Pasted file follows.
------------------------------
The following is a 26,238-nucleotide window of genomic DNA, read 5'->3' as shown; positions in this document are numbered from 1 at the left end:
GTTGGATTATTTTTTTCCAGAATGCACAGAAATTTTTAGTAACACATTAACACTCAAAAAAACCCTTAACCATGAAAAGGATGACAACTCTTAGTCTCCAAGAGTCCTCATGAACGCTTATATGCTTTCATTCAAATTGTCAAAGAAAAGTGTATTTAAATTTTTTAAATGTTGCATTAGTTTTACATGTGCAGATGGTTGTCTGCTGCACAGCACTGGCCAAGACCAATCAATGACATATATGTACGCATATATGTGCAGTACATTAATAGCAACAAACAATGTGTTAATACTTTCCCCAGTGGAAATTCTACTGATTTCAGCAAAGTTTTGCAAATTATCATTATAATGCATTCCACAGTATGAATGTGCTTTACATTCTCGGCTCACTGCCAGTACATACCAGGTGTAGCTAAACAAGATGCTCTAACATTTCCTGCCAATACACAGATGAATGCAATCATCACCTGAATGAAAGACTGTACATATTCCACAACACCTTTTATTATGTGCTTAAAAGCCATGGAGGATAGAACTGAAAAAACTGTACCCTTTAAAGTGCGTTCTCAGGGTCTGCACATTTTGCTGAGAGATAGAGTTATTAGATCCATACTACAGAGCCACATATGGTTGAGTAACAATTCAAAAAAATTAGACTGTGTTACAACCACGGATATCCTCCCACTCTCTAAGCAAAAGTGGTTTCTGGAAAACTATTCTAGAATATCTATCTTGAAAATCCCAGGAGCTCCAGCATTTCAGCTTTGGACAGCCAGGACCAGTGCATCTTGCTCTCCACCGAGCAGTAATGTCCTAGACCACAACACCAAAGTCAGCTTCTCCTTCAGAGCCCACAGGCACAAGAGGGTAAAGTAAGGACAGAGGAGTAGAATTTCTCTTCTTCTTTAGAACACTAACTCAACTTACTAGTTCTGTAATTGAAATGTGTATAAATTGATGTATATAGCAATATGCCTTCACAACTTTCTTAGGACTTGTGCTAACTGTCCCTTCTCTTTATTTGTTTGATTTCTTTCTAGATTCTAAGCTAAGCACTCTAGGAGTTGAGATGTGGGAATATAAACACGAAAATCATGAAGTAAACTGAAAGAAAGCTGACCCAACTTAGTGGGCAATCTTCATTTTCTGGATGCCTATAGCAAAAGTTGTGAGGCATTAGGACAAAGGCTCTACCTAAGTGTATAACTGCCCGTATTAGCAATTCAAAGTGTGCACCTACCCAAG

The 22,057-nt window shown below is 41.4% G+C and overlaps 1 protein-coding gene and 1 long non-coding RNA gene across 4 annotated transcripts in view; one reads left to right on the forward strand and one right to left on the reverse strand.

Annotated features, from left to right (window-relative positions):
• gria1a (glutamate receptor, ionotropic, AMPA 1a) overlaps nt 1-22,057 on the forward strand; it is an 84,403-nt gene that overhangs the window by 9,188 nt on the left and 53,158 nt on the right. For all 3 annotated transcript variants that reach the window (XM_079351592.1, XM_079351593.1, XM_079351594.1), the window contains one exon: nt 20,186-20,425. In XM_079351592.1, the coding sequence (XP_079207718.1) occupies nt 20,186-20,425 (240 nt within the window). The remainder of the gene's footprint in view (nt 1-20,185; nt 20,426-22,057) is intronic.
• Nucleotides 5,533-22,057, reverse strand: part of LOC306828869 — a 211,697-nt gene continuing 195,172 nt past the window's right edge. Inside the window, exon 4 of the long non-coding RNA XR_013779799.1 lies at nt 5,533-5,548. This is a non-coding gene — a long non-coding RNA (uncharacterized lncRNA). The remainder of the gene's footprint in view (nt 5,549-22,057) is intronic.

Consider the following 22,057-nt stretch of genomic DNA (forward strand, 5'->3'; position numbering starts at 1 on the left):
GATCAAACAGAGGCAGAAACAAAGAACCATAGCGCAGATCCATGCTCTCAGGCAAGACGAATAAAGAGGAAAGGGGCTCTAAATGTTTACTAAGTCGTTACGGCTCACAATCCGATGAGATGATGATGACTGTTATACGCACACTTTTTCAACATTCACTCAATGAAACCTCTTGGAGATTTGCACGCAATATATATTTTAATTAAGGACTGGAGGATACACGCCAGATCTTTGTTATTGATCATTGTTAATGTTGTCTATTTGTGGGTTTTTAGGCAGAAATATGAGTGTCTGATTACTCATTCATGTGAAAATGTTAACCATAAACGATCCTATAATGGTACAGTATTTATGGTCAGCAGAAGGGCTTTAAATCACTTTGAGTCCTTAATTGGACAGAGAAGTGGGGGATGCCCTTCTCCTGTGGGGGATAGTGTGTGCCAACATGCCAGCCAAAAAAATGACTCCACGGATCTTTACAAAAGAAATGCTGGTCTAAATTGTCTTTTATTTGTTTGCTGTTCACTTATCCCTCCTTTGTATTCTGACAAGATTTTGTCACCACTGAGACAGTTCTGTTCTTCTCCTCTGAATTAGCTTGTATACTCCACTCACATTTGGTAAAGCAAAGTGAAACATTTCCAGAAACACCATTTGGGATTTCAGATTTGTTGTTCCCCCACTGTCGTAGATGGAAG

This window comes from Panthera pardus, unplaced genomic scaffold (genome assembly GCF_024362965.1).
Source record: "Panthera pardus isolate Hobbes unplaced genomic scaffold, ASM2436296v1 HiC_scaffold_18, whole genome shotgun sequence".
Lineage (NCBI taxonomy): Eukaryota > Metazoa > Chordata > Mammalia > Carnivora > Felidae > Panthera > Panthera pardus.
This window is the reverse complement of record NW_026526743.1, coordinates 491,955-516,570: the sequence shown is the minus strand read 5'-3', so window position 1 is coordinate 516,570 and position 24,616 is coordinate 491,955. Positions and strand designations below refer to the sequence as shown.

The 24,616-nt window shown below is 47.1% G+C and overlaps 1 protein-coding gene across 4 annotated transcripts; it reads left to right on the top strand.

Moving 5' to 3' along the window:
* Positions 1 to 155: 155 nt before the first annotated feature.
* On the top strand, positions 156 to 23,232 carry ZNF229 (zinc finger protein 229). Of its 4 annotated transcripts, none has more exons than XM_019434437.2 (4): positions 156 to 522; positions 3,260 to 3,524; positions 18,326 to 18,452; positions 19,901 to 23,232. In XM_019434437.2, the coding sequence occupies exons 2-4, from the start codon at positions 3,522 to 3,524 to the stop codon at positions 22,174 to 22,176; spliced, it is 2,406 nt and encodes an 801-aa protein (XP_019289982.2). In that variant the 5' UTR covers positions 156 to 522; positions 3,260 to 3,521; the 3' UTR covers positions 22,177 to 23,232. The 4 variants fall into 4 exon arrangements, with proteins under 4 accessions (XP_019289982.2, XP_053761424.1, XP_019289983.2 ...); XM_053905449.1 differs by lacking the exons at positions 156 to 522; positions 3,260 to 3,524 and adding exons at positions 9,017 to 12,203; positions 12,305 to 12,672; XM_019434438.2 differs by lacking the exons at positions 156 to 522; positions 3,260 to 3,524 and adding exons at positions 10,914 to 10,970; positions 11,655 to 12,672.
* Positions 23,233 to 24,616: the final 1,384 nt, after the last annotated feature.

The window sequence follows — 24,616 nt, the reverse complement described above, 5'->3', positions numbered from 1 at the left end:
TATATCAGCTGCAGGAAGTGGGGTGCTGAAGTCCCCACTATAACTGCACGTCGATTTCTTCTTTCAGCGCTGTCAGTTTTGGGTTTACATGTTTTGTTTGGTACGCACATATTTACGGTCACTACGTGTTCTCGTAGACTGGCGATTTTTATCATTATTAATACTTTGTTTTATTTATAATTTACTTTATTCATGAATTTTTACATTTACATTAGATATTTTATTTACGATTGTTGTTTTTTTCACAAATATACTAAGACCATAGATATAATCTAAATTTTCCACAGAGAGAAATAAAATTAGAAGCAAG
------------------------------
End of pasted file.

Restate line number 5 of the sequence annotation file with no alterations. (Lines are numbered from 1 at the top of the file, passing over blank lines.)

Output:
• gria1a (glutamate receptor, ionotropic, AMPA 1a) overlaps nt 1-22,057 on the forward strand; it is an 84,403-nt gene that overhangs the window by 9,188 nt on the left and 53,158 nt on the right. For all 3 annotated transcript variants that reach the window (XM_079351592.1, XM_079351593.1, XM_079351594.1), the window contains one exon: nt 20,186-20,425. In XM_079351592.1, the coding sequence (XP_079207718.1) occupies nt 20,186-20,425 (240 nt within the window). The remainder of the gene's footprint in view (nt 1-20,185; nt 20,426-22,057) is intronic.